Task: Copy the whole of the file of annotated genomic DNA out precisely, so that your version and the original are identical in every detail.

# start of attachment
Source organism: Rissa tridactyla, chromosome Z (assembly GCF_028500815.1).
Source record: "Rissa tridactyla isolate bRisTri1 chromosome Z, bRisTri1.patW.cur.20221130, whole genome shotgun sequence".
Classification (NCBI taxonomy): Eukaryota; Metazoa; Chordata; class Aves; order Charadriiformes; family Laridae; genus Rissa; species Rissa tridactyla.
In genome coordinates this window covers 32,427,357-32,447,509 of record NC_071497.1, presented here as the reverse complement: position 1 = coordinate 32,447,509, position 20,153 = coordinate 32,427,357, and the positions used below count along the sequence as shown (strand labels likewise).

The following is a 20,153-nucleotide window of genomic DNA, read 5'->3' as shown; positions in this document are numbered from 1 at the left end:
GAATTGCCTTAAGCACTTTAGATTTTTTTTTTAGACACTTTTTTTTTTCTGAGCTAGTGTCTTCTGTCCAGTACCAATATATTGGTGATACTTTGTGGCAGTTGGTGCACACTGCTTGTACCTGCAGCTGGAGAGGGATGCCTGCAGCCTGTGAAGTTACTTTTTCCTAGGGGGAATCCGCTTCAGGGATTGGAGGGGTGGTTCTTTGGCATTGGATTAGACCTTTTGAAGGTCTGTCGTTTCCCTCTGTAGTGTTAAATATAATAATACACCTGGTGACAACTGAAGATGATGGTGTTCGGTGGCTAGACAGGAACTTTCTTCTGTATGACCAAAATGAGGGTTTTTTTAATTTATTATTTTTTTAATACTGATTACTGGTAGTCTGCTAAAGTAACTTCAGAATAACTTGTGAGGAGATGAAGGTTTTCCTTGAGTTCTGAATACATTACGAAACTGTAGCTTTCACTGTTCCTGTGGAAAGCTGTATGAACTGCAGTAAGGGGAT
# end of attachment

Source organism: Rissa tridactyla, chromosome Z (assembly GCF_028500815.1).
Source record: "Rissa tridactyla isolate bRisTri1 chromosome Z, bRisTri1.patW.cur.20221130, whole genome shotgun sequence".
Classification (NCBI taxonomy): Eukaryota; Metazoa; Chordata; class Aves; order Charadriiformes; family Laridae; genus Rissa; species Rissa tridactyla.
In genome coordinates this window covers 32,427,357-32,447,509 of record NC_071497.1, presented here as the reverse complement: position 1 = coordinate 32,447,509, position 20,153 = coordinate 32,427,357, and the positions used below count along the sequence as shown (strand labels likewise).

The following is a 20,153-nucleotide window of genomic DNA, read 5'->3' as shown; positions in this document are numbered from 1 at the left end:
GAATTGCCTTAAGCACTTTAGATTTTTTTTTTAGACACTTTTTTTTTTCTGAGCTAGTGTCTTCTGTCCAGTACCAATATATTGGTGATACTTTGTGGCAGTTGGTGCACACTGCTTGTACCTGCAGCTGGAGAGGGATGCCTGCAGCCTGTGAAGTTACTTTTTCCTAGGGGGAATCCGCTTCAGGGATTGGAGGGGTGGTTCTTTGGCATTGGATTAGACCTTTTGAAGGTCTGTCGTTTCCCTCTGTAGTGTTAAATATAATAATACACCTGGTGACAACTGAAGATGATGGTGTTCGGTGGCTAGACAGGAACTTTCTTCTGTATGACCAAAATGAGGGTTTTTTTAATTTATTATTTTTTTAATACTGATTACTGGTAGTCTGCTAAAGTAACTTCAGAATAACTTGTGAGGAGATGAAGGTTTTCCTTGAGTTCTGAATACATTACGAAACTGTAGCTTTCACTGTTCCTGTGGAAAGCTGTATGAACTGCAGTAAGGGGAT